- Conducted a highly successful PFD Awareness Month, featuring our inaugural PFD Awareness Month fundraising campaign, “Call it PFD,” raising over $21,000
- Sharing 12 new PFD stories on our website to spread awareness and ensure families do not feel alone when facing PFD
Overall, 2023 has been a year of growth, progress, and preparing. We expanded the number of staff and volunteers, diligently followed our strategic plan, and embraced collaboration to build meaningful partnerships. Achieving the Candid Platinum Transparency Seal from GuideStar and receiving a clean financial audit status further demonstrates our commitment to excellence and to children with PFD.. We’ve had a successful year and are looking forward to even more Family Support, Education, Research, and Advocacy next year as we build the future we want to see, one milestone at a time.
Thank you for being an essential part of our Feeding Matters family and for celebrating with us.
Meet Amber and Jax Mieras. Amber is the Pillar Chair for Family Support and is also the devoted mother to nine-year-old Jax, who has Down syndrome. We invite you to join us on their PFD journey and follow their compelling narrative describing the intricacies of Jax’s care. Read Amber’s introspective reflections and see the inspiring results of parent directed care.
I am the proud mother of two kids, Nayeli, 5, and Jax, a 9-year-old boy with Down syndrome and PFD. I found out while I was pregnant that Jax had Down syndrome but had no idea that eating struggles would end up becoming the biggest challenge we would ever face.
Jax had his first diagnosis of failure to thrive at just eight days old, and then again at 4 months of age. After four months of dream feeding, counting milliliters, watching the clock, and witnessing Jax’s struggles, we knew he needed more help to get nutrition. We consented to a nasogastric tube and fourteen months later, Jax got his gastrostomy tube. He could not eat what he needed by mouth alone.
Over the next nine years our family was on a mission. Our goal was not only to help Jax become more comfortable around food and mealtimes but also to better understand the root cause of his oral aversion and PFD. We were determined to find ways to support both him and our family through this challenging journey.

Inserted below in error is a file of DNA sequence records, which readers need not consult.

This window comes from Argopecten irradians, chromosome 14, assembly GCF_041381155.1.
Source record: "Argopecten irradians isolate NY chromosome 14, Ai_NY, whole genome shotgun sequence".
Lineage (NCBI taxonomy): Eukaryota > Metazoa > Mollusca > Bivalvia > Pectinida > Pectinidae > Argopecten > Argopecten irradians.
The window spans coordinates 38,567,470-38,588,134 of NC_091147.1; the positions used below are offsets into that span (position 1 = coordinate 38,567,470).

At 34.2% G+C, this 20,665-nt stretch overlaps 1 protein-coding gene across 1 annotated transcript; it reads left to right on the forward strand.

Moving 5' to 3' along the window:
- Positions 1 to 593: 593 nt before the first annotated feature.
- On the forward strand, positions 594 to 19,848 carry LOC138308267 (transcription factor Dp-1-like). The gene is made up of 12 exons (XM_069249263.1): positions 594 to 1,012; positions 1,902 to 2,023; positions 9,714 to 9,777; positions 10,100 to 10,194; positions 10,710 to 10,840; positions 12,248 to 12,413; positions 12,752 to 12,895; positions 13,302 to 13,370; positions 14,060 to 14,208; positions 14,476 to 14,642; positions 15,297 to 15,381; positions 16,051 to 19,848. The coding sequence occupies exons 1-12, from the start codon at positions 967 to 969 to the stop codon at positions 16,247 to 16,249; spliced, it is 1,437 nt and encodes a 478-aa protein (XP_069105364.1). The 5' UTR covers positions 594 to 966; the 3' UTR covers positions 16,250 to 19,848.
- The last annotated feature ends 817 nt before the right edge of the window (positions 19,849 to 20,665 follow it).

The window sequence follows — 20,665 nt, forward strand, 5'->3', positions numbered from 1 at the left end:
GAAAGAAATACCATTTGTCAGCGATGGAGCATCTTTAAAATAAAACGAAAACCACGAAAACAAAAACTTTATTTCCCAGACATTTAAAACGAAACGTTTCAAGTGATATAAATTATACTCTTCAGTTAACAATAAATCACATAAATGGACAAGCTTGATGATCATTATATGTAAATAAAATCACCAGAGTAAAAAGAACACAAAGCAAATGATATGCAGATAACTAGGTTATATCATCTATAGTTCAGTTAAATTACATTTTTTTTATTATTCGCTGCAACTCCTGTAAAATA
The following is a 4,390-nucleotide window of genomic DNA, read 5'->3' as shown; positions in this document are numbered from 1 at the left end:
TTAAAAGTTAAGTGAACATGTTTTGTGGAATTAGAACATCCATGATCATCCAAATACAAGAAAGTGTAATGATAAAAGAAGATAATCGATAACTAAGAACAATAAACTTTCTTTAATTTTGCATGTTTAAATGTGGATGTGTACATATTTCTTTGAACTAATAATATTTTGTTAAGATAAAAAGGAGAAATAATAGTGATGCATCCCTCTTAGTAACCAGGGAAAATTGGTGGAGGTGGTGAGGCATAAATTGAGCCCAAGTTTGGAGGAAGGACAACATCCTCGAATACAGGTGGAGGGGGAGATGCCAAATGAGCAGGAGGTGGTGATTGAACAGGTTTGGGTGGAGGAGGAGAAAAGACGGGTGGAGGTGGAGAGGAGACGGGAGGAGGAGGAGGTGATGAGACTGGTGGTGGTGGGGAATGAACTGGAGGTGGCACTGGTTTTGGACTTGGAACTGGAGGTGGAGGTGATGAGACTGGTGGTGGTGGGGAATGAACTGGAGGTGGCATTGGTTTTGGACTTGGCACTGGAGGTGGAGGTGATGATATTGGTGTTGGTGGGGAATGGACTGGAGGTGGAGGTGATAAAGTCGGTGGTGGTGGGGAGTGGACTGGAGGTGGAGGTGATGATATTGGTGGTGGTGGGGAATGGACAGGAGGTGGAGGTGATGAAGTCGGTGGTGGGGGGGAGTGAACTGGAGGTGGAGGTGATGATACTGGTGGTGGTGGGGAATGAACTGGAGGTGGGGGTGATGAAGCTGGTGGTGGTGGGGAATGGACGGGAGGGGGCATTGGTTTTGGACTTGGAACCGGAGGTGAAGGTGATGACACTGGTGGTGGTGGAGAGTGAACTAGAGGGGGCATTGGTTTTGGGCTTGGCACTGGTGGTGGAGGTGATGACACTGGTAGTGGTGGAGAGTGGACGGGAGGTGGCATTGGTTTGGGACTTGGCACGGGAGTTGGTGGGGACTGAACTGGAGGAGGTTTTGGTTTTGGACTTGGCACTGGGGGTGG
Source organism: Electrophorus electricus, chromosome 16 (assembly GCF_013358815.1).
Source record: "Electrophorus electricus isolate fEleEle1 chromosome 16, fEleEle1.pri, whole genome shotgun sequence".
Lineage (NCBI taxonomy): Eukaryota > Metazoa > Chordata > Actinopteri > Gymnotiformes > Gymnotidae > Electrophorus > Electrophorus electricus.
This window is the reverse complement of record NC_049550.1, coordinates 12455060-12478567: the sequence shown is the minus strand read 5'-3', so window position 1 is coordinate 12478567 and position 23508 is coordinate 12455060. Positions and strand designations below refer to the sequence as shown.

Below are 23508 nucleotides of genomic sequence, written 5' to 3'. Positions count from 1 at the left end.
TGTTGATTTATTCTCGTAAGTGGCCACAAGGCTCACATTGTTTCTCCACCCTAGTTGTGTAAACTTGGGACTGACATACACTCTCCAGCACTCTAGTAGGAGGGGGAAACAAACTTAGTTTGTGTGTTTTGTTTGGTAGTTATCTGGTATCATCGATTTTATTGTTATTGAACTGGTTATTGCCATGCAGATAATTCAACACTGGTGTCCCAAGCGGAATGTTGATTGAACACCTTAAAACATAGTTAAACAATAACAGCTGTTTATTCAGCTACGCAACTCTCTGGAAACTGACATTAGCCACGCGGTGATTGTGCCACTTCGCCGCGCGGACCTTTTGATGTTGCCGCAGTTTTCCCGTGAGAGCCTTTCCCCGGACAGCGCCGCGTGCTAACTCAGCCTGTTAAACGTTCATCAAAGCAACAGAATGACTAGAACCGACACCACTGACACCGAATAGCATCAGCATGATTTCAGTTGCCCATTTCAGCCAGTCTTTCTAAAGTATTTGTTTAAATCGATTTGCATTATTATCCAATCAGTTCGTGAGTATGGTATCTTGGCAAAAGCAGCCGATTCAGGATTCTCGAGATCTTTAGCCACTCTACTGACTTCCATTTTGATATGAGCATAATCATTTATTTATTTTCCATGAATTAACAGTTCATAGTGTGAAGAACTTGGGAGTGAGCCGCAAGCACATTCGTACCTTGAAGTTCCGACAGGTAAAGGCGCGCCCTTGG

For several years, Jax had weekly feeding therapy at a nearby children’s hospital. We observed periods of progress followed by significant setbacks. Despite the therapists’ dedicated efforts to explore various strategies and approaches, nothing seemed to stick.
When Jax turned 5, we participated in an intensive outpatient feeding program, with little improvement. The following year, at the age of 6, we enrolled in an intensive inpatient feeding program, only to be discharged 24 hours later due to the COVID pandemic.
For the next four years, we navigated our PFD journey the best we could. We transitioned to a new feeding therapist, continued to educate ourselves as best we could, adjusted medications and formulas, and continued to find ways to entice Jax to eat each day. It was exhausting not only for Jax, but for our entire family.
About six months ago, during a gastroenterology appointment, our doctor asked if we would be interested in trying the same outpatient program at the same hospital that had yielded limited results five years earlier. I was not expecting this. In fact, I had an evaluation scheduled in six weeks for the same inpatient feeding program we had been exited from during COVID. I realized we had a unique opportunity on our hands.
We had five years of growth, food exploration, development, and maturity on our side, while the hospital had five years of adjustments, learning, and experience on their side. I cancelled our inpatient feeding program evaluation and decided to give the outpatient program another try, but this time, I wanted to prepare myself for each step of the journey.
I reached out to friends, therapists, doctors, and various people at Feeding Matters to help us prepare for our program evaluation as well as our next steps. Their collective insight gave me a fortified view of how this experience could be different.